This article is part of our Business Startup Guide—a curated list of our articles that will get you up and running in no time!
When I was a kid, I knew exactly what I wanted to be when I grew up. I was going to be the next Boris Vallejo! (You know, the famous fantasy and sci-fi artist who always painted ripped, shirtless men and buxom, bikini-clad women atop flying dragons and Pegasuses—yeah, I wanted to be him.)
There were two problems with my future career plans though: 1) I wasn’t very good at art, and 2) my parents made it clear there wasn’t a snowball’s chance that they would pay for me to go to art school.
With my adolescent dreams up in flames, I decided to get back at my unsupportive mom and dad the only way I knew how: I became an entrepreneur. And that choice became a different kind of fantasy entirely.
I stole the ideas for my first startups from other people. In the early 1990s, my brother was working for a company that was going through the roof selling shareware software via catalog. We thought, “Hey, we can do that!” And we did, until the internet came on the scene a couple of years later and left us holding our floppy disks in our hands.
My next venture didn’t fare much better. I tried to catch the specialty coffee wave and was swept under a tsunami of Starbucks’ venti lattes.
With my third business, I didn’t even try to be original—I purchased a custom framing franchise and piggybacked to success on someone else’s name.
What I’m saying is, I’m wholly unqualified to offer startup advice. That’s why I called in some experts to share their stories and tips:
1. Write it down on a napkin
The expert: David Ciccarelli, Voices.com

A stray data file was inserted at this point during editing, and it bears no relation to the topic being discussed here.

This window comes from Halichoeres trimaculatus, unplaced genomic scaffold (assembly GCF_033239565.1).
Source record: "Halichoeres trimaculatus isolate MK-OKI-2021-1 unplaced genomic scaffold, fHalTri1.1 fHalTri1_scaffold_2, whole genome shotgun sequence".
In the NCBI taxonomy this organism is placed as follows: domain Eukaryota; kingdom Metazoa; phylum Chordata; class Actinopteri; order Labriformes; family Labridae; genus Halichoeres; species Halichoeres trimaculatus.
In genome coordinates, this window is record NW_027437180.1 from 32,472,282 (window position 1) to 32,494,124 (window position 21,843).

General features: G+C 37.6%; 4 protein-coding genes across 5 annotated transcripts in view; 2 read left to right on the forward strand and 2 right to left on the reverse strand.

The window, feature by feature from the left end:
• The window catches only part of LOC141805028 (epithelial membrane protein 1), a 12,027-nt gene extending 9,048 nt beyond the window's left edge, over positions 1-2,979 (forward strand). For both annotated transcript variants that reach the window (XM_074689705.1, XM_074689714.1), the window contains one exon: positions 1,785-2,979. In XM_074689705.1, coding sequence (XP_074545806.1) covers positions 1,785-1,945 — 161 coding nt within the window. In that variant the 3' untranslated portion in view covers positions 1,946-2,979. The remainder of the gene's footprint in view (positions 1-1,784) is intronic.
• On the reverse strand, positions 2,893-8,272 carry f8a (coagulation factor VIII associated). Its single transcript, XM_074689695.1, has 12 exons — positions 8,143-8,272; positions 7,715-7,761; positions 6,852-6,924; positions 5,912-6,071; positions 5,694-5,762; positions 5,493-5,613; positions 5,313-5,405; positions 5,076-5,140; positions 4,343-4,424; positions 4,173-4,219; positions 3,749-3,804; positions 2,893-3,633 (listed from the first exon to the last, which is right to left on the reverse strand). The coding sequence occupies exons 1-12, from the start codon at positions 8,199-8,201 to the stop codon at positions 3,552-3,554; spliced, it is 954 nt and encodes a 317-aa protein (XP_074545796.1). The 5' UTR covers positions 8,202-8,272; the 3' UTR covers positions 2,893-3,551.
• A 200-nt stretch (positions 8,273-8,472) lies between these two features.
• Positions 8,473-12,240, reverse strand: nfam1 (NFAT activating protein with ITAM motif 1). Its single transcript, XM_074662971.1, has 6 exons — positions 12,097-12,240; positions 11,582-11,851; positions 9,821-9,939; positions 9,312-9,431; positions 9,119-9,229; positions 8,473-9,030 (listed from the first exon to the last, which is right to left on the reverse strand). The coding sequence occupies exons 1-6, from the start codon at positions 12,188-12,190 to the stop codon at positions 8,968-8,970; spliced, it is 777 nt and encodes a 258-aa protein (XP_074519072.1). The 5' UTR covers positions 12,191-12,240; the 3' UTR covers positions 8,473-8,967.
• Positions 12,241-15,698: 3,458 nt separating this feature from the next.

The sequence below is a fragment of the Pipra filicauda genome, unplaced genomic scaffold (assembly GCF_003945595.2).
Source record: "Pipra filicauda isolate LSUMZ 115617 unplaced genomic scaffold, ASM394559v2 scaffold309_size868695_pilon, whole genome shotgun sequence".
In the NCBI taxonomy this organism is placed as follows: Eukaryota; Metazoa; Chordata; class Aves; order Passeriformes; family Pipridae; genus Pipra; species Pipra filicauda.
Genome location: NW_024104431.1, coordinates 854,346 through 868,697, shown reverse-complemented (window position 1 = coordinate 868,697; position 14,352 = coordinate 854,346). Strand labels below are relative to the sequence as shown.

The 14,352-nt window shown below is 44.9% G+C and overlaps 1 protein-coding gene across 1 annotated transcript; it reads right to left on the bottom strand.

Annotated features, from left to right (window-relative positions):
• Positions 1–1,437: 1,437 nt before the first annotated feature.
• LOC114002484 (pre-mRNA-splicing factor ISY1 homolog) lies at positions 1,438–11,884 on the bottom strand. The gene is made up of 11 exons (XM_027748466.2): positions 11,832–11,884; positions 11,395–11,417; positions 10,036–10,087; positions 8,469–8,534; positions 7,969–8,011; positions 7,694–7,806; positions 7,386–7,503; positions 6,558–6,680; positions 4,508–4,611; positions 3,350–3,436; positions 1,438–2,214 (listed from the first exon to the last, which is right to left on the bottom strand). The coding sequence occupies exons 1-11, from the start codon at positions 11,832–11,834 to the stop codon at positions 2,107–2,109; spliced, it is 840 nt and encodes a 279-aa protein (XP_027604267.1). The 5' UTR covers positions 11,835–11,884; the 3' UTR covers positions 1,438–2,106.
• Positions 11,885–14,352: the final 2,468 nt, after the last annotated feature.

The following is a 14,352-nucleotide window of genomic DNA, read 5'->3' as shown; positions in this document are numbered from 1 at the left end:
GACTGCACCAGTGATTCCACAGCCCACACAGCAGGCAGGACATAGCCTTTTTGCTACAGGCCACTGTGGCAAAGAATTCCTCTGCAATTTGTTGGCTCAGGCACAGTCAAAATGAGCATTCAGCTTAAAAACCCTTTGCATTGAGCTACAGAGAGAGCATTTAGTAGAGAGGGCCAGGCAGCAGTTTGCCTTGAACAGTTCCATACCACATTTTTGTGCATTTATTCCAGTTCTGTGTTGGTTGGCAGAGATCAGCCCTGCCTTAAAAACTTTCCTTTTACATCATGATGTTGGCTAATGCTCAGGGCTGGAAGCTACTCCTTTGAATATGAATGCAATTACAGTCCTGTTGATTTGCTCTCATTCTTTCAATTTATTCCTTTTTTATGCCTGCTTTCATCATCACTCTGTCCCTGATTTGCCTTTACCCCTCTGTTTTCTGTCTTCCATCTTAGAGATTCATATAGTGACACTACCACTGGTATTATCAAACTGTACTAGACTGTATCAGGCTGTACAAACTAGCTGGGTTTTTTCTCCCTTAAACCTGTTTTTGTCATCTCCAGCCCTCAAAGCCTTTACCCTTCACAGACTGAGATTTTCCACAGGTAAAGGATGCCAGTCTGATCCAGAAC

Voices.com, an online marketplace that matches voice actors with advertising agencies and TV and radio stations, began in 2004 as an idea scribbled down on a napkin by newlyweds David and Stephanie Ciccarelli. “When we first got started, it was just the two of us,” says David. “I owned a recording studio and Stephanie was a trained singer who was doing voiceover work.”
He says they both realized the future of the voiceover industry was in digital, even while (ironically) penning the idea for their startup on a decidedly analog surface.
David sold his recording equipment for $50,000 and they borrowed the rest of their seed money from a bank. Today, Voices.com is one of the fastest-growing companies in Canada—not too shabby for a business that began life at the kitchen table.
“Don’t get focused on the tech or how to dominate the market, just identify a problem and set about solving it. By doing so, you’ll be advancing humankind.”
2. Feed a need
The expert: Beth Shaw, YogaFit®
“I realized in the early 1990s that there was no appropriate yoga for fitness professionals,” says YogaFit® founder, Beth Shaw. At that time, she says, most yoga consisted of people sitting on the floor and doing simple poses.
“I earned a multitude of yoga certifications and I realized they did not apply to the regular fitness club member,” she says.
Beth developed her own intensive curriculum and, with the help of seed money from a student, founded YogaFit® in 1994 to fill the niche. Today, that niche has grown into a chasm and YogaFit® has become the largest training school for yoga instructors in North America. The company operates on six continents and boasts more than 250,000 graduates worldwide.
“Have a well-rounded understanding of business. Entrepreneurs starting out are typically stronger in sales and marketing than they are in other areas—I think it’s really important for them to get a grasp on financials and operations as well.”